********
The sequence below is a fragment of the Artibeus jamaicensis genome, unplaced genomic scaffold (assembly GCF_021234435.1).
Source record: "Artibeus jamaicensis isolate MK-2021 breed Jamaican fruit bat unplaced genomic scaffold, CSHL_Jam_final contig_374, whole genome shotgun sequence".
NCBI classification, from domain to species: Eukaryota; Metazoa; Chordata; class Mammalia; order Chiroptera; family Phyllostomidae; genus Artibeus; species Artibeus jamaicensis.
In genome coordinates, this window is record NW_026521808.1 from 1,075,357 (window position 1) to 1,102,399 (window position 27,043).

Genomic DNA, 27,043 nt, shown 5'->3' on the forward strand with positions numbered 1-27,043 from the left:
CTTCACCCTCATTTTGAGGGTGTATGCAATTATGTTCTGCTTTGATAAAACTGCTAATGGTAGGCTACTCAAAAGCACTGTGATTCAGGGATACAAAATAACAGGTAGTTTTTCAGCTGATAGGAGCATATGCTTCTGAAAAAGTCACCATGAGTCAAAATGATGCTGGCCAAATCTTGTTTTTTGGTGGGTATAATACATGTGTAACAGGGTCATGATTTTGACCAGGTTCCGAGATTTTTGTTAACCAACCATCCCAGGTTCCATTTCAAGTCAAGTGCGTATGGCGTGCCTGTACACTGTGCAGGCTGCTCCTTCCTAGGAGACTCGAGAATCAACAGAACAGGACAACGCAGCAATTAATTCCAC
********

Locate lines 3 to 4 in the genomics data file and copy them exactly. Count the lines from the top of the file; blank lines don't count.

NCBI classification, from domain to species: Eukaryota; Metazoa; Chordata; class Mammalia; order Chiroptera; family Phyllostomidae; genus Artibeus; species Artibeus jamaicensis.
In genome coordinates, this window is record NW_026521808.1 from 1,075,357 (window position 1) to 1,102,399 (window position 27,043).